- There's been four Navy ship accidents in the Pacific this year, including two collisions since June that claimed the lives of 17 sailors.
- Tough questions are expected to be asked next week when a panel of the House Armed Services Committee meets to probe the Navy problems.
- The hearing comes as Navy's resources are stretched with more demands globally and as President Trump vows to sharply increase the fleet size.
The Navy is under pressure due to several deadly accidents involving warships in the western Pacific.
Members of a congressional panel will weigh in next Thursday with a hearing to look at "underlying problems."
The accidents in the Seventh Fleet have shaken the confidence of the Navy and raised questions about basic fleet operations, training, crew stress, maintenance and the ability of the service to handle more ships in the future. The Navy's downsizing in the quarter century since the Cold War ended also is blamed for the current state along with readiness challenges from budget caps from sequestration.
"It's part of a larger systemic issue — that's the bottom line," said Jerry Hendrix, a former Navy strategist and officer. Hendrix, a senior fellow at the centrist think tank Center for a New American Security, said current and former Navy officers "have been increasingly concerned about the overall decline of the American fleet."
Last week, the USS John S. McCain guided-missile destroyer collided with an oil tanker near Singapore, resulting in the loss of 10 sailors. It followed the USS Fitzgerald, another destroyer, colliding with a cargo vessel off Japan in June, an accident claiming seven sailors.
There also were two nonfatal mishaps involving Navy vessels. In May, the Ticonderoga-class cruiser USS Lake Champlain colliding with a South Korean fishing boat off the Korean Peninsula. In January, the USS Antietam, a guided missile cruiser, ran aground near Yokosuka naval base and had to be helped by tug boats.
A subcommittee of the House Committee on Armed Services is scheduled to hold a hearing on Sept. 7 looking at Navy readiness and what it calls "underlying problems associated with the USS Fitzgerald and the USS John S. McCain."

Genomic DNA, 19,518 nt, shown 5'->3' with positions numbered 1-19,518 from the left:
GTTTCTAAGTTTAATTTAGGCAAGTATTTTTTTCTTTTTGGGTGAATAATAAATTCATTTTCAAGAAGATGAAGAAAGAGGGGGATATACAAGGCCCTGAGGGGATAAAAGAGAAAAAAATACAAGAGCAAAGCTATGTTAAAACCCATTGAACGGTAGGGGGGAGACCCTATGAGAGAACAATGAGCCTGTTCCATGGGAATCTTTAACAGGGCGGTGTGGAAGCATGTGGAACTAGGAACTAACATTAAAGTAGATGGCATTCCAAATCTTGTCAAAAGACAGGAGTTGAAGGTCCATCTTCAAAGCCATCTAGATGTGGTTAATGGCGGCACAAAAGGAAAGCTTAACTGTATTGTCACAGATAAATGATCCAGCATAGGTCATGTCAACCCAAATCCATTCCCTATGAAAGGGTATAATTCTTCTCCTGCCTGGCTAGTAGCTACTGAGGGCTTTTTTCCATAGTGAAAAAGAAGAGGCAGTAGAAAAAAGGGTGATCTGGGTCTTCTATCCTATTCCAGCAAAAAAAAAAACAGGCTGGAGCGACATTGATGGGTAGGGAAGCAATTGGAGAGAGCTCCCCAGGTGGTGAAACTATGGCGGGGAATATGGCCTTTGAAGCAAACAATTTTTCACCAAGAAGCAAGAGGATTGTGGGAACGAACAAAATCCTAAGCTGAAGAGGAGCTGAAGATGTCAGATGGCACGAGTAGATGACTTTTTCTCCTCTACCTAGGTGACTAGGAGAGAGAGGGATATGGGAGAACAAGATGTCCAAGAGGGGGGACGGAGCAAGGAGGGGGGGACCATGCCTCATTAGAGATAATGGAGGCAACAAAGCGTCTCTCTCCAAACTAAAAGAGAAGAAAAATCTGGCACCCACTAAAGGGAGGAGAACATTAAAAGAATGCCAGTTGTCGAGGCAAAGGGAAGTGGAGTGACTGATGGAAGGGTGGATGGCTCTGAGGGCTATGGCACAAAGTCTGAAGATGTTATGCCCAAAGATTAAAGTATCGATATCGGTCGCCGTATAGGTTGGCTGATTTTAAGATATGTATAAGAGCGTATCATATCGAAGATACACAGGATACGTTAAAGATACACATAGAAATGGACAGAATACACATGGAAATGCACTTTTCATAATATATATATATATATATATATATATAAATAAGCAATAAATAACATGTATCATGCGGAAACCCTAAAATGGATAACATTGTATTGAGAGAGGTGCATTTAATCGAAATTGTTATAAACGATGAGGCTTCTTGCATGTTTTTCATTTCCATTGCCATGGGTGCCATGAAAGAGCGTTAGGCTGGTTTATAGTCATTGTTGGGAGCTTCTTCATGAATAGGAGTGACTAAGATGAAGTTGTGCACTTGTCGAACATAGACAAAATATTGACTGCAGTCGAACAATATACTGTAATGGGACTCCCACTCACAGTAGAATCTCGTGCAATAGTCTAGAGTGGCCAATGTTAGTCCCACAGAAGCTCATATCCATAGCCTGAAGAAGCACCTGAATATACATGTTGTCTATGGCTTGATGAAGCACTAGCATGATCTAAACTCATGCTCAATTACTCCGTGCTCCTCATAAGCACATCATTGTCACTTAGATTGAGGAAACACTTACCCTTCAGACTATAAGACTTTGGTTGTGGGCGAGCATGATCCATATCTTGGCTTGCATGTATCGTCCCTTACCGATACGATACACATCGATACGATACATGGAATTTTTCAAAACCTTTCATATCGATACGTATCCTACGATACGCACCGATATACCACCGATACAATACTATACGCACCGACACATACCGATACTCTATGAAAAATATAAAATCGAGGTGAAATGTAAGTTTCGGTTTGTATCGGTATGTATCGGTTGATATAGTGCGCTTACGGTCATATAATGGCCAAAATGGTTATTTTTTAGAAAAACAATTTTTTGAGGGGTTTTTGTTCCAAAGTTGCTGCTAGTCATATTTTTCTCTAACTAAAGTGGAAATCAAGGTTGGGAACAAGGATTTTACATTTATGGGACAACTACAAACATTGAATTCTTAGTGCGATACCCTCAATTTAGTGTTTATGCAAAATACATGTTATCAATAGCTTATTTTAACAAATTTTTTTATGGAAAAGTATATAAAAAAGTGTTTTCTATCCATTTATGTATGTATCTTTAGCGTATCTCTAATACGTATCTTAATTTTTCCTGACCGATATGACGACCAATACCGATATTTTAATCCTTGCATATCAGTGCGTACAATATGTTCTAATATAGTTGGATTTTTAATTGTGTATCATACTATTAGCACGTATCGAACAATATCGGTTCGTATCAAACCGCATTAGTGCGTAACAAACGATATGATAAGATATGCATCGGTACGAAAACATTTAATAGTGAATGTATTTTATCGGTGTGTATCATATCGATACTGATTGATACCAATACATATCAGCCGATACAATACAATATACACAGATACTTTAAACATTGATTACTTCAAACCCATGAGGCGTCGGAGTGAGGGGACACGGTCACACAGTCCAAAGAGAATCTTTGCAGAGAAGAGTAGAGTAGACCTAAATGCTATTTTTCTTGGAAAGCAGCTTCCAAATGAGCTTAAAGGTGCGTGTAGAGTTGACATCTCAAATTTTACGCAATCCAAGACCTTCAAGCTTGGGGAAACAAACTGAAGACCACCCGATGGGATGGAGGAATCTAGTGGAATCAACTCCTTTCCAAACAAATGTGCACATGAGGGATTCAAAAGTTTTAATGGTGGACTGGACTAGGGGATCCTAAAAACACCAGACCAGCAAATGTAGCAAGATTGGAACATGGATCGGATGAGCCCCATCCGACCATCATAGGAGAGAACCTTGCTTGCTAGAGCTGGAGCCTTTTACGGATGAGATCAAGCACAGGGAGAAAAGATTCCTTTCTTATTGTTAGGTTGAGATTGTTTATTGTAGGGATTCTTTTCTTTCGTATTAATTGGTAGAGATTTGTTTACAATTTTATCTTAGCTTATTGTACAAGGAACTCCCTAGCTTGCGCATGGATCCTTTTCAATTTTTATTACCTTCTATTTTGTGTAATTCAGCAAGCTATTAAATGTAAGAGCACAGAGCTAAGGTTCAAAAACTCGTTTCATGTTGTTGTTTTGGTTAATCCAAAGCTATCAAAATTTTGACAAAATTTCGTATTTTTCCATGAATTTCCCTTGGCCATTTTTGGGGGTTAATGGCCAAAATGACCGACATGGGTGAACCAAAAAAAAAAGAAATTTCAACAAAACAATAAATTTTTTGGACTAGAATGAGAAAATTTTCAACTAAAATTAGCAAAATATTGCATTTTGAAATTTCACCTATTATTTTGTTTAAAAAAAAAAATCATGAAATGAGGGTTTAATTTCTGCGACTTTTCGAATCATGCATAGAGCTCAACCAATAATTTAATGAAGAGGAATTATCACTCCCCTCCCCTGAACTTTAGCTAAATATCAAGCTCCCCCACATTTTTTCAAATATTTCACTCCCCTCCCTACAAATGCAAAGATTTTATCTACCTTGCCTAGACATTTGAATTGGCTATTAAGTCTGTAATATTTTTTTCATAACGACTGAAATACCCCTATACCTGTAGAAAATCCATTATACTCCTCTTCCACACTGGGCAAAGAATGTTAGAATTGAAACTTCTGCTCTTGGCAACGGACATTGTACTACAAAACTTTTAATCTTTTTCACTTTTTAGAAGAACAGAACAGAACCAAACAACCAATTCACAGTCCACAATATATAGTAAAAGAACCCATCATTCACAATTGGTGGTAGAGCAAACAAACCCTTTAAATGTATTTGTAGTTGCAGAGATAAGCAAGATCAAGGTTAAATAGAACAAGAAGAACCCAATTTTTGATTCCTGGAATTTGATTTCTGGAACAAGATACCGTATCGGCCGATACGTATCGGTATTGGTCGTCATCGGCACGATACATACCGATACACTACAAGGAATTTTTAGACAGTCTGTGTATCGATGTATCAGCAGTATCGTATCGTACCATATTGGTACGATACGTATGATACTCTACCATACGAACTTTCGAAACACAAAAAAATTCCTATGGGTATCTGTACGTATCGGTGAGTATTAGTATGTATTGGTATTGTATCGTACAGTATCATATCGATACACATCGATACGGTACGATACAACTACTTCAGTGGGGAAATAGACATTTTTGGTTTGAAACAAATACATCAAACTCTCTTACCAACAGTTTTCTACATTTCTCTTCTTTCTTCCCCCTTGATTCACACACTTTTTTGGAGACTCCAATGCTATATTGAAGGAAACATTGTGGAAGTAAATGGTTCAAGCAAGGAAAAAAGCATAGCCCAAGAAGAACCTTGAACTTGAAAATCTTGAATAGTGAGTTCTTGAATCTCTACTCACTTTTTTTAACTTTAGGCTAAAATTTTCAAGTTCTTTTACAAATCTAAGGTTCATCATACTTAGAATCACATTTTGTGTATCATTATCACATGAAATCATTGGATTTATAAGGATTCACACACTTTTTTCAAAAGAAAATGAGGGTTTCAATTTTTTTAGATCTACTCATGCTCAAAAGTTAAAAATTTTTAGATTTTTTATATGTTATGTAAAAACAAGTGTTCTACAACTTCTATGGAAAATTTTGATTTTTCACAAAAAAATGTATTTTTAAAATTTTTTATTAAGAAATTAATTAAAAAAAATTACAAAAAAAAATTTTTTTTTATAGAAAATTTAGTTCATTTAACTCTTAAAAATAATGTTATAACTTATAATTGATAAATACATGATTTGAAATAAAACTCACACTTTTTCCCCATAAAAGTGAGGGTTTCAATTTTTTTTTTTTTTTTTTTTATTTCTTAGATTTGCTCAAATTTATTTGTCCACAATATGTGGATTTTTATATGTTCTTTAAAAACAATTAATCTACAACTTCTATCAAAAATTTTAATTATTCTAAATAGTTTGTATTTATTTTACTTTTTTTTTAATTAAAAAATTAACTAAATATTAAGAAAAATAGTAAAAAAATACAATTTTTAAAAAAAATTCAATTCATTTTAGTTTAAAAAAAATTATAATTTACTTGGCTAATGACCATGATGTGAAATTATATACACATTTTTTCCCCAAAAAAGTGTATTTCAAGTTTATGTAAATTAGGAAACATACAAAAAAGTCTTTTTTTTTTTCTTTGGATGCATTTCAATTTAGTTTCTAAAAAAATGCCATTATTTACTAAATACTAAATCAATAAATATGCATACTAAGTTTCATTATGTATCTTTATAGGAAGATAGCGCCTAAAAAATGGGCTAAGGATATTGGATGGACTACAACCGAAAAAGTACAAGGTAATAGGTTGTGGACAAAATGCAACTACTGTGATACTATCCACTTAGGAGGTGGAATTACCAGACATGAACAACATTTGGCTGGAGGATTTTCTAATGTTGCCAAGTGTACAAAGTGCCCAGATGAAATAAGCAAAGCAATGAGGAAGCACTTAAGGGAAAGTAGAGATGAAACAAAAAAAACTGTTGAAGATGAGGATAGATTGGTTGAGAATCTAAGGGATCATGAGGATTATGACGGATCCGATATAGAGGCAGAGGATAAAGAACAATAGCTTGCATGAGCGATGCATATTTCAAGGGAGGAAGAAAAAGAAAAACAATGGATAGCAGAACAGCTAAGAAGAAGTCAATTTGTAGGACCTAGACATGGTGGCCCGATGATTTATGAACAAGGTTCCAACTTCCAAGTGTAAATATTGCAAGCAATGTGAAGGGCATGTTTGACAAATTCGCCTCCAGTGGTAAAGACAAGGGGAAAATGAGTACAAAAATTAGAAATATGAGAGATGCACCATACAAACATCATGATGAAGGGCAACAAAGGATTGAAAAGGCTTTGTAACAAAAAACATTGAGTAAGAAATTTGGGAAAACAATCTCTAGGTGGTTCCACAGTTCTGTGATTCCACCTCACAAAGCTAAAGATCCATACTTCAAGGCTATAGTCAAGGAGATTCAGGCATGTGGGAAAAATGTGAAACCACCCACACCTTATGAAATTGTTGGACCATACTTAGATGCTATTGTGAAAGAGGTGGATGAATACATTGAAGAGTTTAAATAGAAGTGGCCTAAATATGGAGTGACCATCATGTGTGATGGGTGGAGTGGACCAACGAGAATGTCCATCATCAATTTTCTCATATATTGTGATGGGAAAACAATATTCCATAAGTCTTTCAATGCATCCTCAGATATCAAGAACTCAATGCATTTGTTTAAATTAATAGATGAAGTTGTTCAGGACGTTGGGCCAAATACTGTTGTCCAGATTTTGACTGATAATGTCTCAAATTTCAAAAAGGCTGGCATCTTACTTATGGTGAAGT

The hearing comes as the Navy is stretched with more demands to patrol not only the Asia-Pacific region but to provide security for the Indian Ocean and Persian Gulf as well as European-Atlantic areas.
"They're having to do more with less," said Seth Cropsey, a former deputy undersecretary of the Navy in the Reagan and Bush administrations and now a senior fellow at the Hudson Institute. Since the Cold War, he said, "the fleet size has been decreasing the whole time while commitments have been increasing."
Regardless, the Pentagon last week removed Vice Adm. Joseph Aucoin as commander of the Seventh Fleet just days after the McCain accident.
Earlier this month, the fleet released a statement about the USS Fitzgerald, saying "the collision was avoidable and both ships demonstrated poor seamanship." The Navy also disciplined several officers and crew of the Fitzgerald for losing "situational awareness," which left them unable to do their jobs properly and avoid the collision.
In an email statement to CNBC, the Navy said this week it was still investigating the McCain accident.
"We do not know what caused the collision, who is at fault or how this could have happened yet — that's why we have initiated several investigations so that the Navy can learn from and prevent collisions like this from recurring," said Cmdr. Clay Doss, a spokesman for the Navy's Seventh Fleet.
Last week, Chief of Naval Operations Adm. John Richardson said in a Facebook message that he ordered a temporary halt to operations and a service-wide review into the "root causes" of the two fatal collisions.